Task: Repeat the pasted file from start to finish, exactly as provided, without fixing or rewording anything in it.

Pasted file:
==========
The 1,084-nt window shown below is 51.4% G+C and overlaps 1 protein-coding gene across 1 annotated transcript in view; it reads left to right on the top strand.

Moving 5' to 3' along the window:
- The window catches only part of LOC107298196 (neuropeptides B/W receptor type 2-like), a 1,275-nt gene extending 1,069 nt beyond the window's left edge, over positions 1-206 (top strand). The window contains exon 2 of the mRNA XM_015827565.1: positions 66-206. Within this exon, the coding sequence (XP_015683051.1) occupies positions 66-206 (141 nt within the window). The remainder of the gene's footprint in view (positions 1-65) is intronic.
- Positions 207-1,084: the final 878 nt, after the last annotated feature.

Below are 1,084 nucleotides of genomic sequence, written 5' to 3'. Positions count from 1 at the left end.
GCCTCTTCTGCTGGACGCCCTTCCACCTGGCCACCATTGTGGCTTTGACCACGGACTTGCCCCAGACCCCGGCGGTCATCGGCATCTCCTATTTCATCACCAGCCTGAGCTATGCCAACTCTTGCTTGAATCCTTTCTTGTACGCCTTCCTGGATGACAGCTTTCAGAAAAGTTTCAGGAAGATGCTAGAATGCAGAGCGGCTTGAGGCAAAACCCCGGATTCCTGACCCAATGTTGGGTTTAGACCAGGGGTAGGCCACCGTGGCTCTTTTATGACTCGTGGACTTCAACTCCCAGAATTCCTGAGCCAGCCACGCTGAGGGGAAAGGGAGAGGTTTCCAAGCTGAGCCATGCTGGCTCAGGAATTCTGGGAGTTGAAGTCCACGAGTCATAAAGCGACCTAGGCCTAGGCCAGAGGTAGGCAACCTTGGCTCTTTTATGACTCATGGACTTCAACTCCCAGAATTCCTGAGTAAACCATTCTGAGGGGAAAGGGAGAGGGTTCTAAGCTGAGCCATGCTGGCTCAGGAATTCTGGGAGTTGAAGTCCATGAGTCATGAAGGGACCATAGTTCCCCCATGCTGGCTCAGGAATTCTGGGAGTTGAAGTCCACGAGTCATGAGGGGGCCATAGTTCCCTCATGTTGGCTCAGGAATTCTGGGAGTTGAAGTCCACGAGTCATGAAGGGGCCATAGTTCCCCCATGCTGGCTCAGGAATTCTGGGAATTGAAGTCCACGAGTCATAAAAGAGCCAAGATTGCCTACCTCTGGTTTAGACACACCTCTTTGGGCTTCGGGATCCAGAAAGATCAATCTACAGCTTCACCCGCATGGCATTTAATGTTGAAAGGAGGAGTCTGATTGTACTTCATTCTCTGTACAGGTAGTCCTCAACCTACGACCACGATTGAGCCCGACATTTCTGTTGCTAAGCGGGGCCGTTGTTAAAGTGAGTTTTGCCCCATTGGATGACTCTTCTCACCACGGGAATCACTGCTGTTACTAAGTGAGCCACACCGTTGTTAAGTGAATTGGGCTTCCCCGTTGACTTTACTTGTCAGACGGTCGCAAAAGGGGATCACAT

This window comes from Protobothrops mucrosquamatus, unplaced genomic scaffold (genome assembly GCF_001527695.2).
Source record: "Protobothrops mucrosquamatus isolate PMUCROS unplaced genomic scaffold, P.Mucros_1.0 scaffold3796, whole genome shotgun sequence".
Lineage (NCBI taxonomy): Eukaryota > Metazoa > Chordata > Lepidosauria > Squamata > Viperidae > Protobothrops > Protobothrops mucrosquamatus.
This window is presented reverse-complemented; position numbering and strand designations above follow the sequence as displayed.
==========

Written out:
The 1,084-nt window shown below is 51.4% G+C and overlaps 1 protein-coding gene across 1 annotated transcript in view; it reads left to right on the top strand.

Moving 5' to 3' along the window:
- The window catches only part of LOC107298196 (neuropeptides B/W receptor type 2-like), a 1,275-nt gene extending 1,069 nt beyond the window's left edge, over positions 1-206 (top strand). The window contains exon 2 of the mRNA XM_015827565.1: positions 66-206. Within this exon, the coding sequence (XP_015683051.1) occupies positions 66-206 (141 nt within the window). The remainder of the gene's footprint in view (positions 1-65) is intronic.
- Positions 207-1,084: the final 878 nt, after the last annotated feature.

Below are 1,084 nucleotides of genomic sequence, written 5' to 3'. Positions count from 1 at the left end.
GCCTCTTCTGCTGGACGCCCTTCCACCTGGCCACCATTGTGGCTTTGACCACGGACTTGCCCCAGACCCCGGCGGTCATCGGCATCTCCTATTTCATCACCAGCCTGAGCTATGCCAACTCTTGCTTGAATCCTTTCTTGTACGCCTTCCTGGATGACAGCTTTCAGAAAAGTTTCAGGAAGATGCTAGAATGCAGAGCGGCTTGAGGCAAAACCCCGGATTCCTGACCCAATGTTGGGTTTAGACCAGGGGTAGGCCACCGTGGCTCTTTTATGACTCGTGGACTTCAACTCCCAGAATTCCTGAGCCAGCCACGCTGAGGGGAAAGGGAGAGGTTTCCAAGCTGAGCCATGCTGGCTCAGGAATTCTGGGAGTTGAAGTCCACGAGTCATAAAGCGACCTAGGCCTAGGCCAGAGGTAGGCAACCTTGGCTCTTTTATGACTCATGGACTTCAACTCCCAGAATTCCTGAGTAAACCATTCTGAGGGGAAAGGGAGAGGGTTCTAAGCTGAGCCATGCTGGCTCAGGAATTCTGGGAGTTGAAGTCCATGAGTCATGAAGGGACCATAGTTCCCCCATGCTGGCTCAGGAATTCTGGGAGTTGAAGTCCACGAGTCATGAGGGGGCCATAGTTCCCTCATGTTGGCTCAGGAATTCTGGGAGTTGAAGTCCACGAGTCATGAAGGGGCCATAGTTCCCCCATGCTGGCTCAGGAATTCTGGGAATTGAAGTCCACGAGTCATAAAAGAGCCAAGATTGCCTACCTCTGGTTTAGACACACCTCTTTGGGCTTCGGGATCCAGAAAGATCAATCTACAGCTTCACCCGCATGGCATTTAATGTTGAAAGGAGGAGTCTGATTGTACTTCATTCTCTGTACAGGTAGTCCTCAACCTACGACCACGATTGAGCCCGACATTTCTGTTGCTAAGCGGGGCCGTTGTTAAAGTGAGTTTTGCCCCATTGGATGACTCTTCTCACCACGGGAATCACTGCTGTTACTAAGTGAGCCACACCGTTGTTAAGTGAATTGGGCTTCCCCGTTGACTTTACTTGTCAGACGGTCGCAAAAGGGGATCACAT

This window comes from Protobothrops mucrosquamatus, unplaced genomic scaffold (genome assembly GCF_001527695.2).
Source record: "Protobothrops mucrosquamatus isolate PMUCROS unplaced genomic scaffold, P.Mucros_1.0 scaffold3796, whole genome shotgun sequence".
Lineage (NCBI taxonomy): Eukaryota > Metazoa > Chordata > Lepidosauria > Squamata > Viperidae > Protobothrops > Protobothrops mucrosquamatus.
This window is presented reverse-complemented; position numbering and strand designations above follow the sequence as displayed.